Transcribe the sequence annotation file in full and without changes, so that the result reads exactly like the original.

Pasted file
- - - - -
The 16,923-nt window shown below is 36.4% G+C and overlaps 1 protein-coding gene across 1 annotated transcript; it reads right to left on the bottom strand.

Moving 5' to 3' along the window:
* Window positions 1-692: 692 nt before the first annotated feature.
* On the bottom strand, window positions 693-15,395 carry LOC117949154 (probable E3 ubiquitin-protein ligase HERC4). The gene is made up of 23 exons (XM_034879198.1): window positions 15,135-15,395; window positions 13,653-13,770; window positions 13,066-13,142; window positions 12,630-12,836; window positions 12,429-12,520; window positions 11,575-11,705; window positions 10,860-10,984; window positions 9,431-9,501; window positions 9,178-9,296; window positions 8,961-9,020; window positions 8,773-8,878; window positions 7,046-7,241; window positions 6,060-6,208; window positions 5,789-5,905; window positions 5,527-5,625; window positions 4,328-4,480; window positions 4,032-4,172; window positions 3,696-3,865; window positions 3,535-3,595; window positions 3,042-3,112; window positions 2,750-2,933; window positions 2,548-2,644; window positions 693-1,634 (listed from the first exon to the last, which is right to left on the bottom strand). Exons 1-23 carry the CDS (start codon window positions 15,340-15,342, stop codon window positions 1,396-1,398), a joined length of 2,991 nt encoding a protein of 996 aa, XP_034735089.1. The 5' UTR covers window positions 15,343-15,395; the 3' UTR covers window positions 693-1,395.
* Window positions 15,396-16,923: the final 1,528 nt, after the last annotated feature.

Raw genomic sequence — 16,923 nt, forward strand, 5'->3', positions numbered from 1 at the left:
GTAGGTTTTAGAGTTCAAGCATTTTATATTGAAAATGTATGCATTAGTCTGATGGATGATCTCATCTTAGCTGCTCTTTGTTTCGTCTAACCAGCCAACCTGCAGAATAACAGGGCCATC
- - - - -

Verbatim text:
The 16,923-nt window shown below is 36.4% G+C and overlaps 1 protein-coding gene across 1 annotated transcript; it reads right to left on the bottom strand.

Moving 5' to 3' along the window:
* Window positions 1-692: 692 nt before the first annotated feature.
* On the bottom strand, window positions 693-15,395 carry LOC117949154 (probable E3 ubiquitin-protein ligase HERC4). The gene is made up of 23 exons (XM_034879198.1): window positions 15,135-15,395; window positions 13,653-13,770; window positions 13,066-13,142; window positions 12,630-12,836; window positions 12,429-12,520; window positions 11,575-11,705; window positions 10,860-10,984; window positions 9,431-9,501; window positions 9,178-9,296; window positions 8,961-9,020; window positions 8,773-8,878; window positions 7,046-7,241; window positions 6,060-6,208; window positions 5,789-5,905; window positions 5,527-5,625; window positions 4,328-4,480; window positions 4,032-4,172; window positions 3,696-3,865; window positions 3,535-3,595; window positions 3,042-3,112; window positions 2,750-2,933; window positions 2,548-2,644; window positions 693-1,634 (listed from the first exon to the last, which is right to left on the bottom strand). Exons 1-23 carry the CDS (start codon window positions 15,340-15,342, stop codon window positions 1,396-1,398), a joined length of 2,991 nt encoding a protein of 996 aa, XP_034735089.1. The 5' UTR covers window positions 15,343-15,395; the 3' UTR covers window positions 693-1,395.
* Window positions 15,396-16,923: the final 1,528 nt, after the last annotated feature.

Raw genomic sequence — 16,923 nt, forward strand, 5'->3', positions numbered from 1 at the left:
GTAGGTTTTAGAGTTCAAGCATTTTATATTGAAAATGTATGCATTAGTCTGATGGATGATCTCATCTTAGCTGCTCTTTGTTTCGTCTAACCAGCCAACCTGCAGAATAACAGGGCCATC